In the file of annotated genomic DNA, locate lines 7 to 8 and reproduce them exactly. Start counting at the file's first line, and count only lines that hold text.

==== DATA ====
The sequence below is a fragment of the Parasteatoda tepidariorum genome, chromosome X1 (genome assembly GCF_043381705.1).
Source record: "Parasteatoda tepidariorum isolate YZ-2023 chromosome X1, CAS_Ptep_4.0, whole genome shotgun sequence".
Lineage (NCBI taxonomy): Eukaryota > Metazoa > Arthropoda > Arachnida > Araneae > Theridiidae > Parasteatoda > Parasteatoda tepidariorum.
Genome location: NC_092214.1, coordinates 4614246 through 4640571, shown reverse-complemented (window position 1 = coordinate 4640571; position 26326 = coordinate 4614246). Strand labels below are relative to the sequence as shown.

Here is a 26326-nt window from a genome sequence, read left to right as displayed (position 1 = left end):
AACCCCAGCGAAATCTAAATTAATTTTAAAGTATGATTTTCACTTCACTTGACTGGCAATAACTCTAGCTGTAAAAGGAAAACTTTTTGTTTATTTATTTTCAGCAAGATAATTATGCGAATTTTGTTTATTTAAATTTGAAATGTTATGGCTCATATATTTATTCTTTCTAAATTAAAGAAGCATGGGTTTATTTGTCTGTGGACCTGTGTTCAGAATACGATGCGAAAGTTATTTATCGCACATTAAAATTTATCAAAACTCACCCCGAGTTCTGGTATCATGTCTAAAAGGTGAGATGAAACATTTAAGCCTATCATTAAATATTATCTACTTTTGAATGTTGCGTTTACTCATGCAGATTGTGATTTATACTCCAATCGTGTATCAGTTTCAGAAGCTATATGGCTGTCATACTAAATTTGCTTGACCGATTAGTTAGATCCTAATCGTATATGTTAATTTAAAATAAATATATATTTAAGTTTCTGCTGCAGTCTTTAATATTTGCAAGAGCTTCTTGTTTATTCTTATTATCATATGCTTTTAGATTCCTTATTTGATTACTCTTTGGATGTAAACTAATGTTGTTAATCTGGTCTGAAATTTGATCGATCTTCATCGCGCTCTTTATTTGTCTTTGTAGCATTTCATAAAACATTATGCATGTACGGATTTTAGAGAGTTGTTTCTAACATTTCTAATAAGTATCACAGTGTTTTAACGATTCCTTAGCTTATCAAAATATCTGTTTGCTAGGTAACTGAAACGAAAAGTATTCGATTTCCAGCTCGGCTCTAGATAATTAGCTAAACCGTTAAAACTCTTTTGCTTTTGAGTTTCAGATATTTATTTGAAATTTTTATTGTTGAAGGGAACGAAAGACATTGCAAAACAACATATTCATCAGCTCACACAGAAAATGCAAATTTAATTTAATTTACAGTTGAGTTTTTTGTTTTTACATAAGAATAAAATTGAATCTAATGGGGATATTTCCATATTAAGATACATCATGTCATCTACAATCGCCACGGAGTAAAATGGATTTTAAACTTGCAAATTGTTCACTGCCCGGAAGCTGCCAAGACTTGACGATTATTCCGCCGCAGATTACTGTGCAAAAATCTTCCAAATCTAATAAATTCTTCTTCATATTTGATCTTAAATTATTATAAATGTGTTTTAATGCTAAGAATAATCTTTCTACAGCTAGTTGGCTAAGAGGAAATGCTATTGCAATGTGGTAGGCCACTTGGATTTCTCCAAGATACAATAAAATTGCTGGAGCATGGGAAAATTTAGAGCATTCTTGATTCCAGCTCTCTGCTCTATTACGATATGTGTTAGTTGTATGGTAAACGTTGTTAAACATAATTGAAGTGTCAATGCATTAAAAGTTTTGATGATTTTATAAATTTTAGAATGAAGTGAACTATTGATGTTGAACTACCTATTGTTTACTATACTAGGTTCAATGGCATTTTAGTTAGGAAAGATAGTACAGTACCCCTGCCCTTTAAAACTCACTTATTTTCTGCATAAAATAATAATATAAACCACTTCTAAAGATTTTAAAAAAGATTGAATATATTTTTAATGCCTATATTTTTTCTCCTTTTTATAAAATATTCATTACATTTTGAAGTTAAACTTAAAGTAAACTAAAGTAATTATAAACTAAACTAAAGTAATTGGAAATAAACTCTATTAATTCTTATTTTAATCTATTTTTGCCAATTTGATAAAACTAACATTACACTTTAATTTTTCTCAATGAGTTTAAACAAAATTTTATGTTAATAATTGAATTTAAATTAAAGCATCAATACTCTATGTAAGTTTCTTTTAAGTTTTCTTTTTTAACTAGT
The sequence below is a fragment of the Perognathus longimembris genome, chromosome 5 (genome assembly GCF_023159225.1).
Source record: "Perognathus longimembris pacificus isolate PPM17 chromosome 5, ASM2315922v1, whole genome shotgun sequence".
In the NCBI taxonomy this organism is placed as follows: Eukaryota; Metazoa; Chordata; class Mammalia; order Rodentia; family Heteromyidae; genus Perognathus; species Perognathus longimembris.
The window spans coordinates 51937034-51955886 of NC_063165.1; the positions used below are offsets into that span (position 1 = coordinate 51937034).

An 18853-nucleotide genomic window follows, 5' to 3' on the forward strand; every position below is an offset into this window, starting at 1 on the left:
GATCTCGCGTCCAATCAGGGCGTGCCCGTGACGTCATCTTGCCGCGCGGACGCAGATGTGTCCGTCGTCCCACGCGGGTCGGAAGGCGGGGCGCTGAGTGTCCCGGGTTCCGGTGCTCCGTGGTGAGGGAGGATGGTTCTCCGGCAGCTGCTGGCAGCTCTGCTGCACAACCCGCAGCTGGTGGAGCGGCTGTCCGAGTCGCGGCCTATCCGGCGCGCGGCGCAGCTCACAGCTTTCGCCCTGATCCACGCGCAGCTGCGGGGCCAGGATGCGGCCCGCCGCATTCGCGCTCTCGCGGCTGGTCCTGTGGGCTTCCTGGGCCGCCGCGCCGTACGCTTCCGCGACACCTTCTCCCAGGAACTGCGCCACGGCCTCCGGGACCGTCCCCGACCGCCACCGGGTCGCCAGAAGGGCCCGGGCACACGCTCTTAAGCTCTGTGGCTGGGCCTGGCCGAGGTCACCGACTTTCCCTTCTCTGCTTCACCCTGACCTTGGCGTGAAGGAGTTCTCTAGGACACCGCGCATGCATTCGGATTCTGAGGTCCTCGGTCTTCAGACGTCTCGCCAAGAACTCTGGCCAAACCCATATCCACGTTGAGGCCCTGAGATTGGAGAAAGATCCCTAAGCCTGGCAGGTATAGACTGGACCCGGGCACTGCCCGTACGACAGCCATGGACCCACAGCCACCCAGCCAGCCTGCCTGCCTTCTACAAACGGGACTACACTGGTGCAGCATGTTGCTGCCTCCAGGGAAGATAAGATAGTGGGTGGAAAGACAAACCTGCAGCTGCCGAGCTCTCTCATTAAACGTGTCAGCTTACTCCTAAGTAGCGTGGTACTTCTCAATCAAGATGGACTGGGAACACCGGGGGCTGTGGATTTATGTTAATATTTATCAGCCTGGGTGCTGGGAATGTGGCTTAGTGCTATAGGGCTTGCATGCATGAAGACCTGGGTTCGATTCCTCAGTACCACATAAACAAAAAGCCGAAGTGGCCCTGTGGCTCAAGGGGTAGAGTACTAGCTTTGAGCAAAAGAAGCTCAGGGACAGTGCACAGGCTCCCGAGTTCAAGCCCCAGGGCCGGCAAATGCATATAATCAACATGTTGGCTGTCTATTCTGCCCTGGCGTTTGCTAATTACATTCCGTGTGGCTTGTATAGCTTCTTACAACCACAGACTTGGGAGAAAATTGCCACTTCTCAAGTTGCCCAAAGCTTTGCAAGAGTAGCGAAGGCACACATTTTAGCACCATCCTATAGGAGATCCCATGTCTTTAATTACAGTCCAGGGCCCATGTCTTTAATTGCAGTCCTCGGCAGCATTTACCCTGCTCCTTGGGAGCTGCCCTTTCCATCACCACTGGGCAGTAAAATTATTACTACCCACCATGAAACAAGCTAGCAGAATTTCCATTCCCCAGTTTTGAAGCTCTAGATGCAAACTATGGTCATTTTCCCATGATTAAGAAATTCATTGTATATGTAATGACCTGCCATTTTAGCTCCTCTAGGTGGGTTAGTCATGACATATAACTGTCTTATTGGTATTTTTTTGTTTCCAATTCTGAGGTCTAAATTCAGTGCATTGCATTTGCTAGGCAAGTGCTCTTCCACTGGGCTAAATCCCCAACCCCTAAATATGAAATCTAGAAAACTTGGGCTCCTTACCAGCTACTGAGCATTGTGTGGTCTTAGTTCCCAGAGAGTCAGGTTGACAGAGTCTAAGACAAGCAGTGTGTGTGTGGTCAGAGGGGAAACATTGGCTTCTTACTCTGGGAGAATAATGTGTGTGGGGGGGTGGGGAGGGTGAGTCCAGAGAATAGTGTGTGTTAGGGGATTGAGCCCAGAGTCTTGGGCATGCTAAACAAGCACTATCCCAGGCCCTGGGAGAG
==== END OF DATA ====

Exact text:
The sequence below is a fragment of the Perognathus longimembris genome, chromosome 5 (genome assembly GCF_023159225.1).
Source record: "Perognathus longimembris pacificus isolate PPM17 chromosome 5, ASM2315922v1, whole genome shotgun sequence".